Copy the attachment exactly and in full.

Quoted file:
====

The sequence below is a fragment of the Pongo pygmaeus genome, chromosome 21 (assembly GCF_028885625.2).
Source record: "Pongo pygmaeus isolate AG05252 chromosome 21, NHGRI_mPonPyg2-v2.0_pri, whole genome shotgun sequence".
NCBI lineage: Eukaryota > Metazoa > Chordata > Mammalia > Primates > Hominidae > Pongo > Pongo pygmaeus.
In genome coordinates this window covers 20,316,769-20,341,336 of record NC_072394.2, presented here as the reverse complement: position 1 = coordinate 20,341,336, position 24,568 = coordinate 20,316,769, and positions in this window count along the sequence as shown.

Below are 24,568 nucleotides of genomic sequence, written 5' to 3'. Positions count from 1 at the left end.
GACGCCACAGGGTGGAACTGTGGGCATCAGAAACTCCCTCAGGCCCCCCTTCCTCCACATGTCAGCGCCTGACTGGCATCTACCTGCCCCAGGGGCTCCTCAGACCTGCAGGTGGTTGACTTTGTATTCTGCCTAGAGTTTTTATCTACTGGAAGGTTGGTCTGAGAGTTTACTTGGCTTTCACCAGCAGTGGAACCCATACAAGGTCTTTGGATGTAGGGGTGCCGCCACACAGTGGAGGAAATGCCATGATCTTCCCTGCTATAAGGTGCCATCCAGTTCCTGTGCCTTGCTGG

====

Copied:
The sequence below is a fragment of the Pongo pygmaeus genome, chromosome 21 (assembly GCF_028885625.2).
Source record: "Pongo pygmaeus isolate AG05252 chromosome 21, NHGRI_mPonPyg2-v2.0_pri, whole genome shotgun sequence".
NCBI lineage: Eukaryota > Metazoa > Chordata > Mammalia > Primates > Hominidae > Pongo > Pongo pygmaeus.
In genome coordinates this window covers 20,316,769-20,341,336 of record NC_072394.2, presented here as the reverse complement: position 1 = coordinate 20,341,336, position 24,568 = coordinate 20,316,769, and positions in this window count along the sequence as shown.

Below are 24,568 nucleotides of genomic sequence, written 5' to 3'. Positions count from 1 at the left end.
GACGCCACAGGGTGGAACTGTGGGCATCAGAAACTCCCTCAGGCCCCCCTTCCTCCACATGTCAGCGCCTGACTGGCATCTACCTGCCCCAGGGGCTCCTCAGACCTGCAGGTGGTTGACTTTGTATTCTGCCTAGAGTTTTTATCTACTGGAAGGTTGGTCTGAGAGTTTACTTGGCTTTCACCAGCAGTGGAACCCATACAAGGTCTTTGGATGTAGGGGTGCCGCCACACAGTGGAGGAAATGCCATGATCTTCCCTGCTATAAGGTGCCATCCAGTTCCTGTGCCTTGCTGG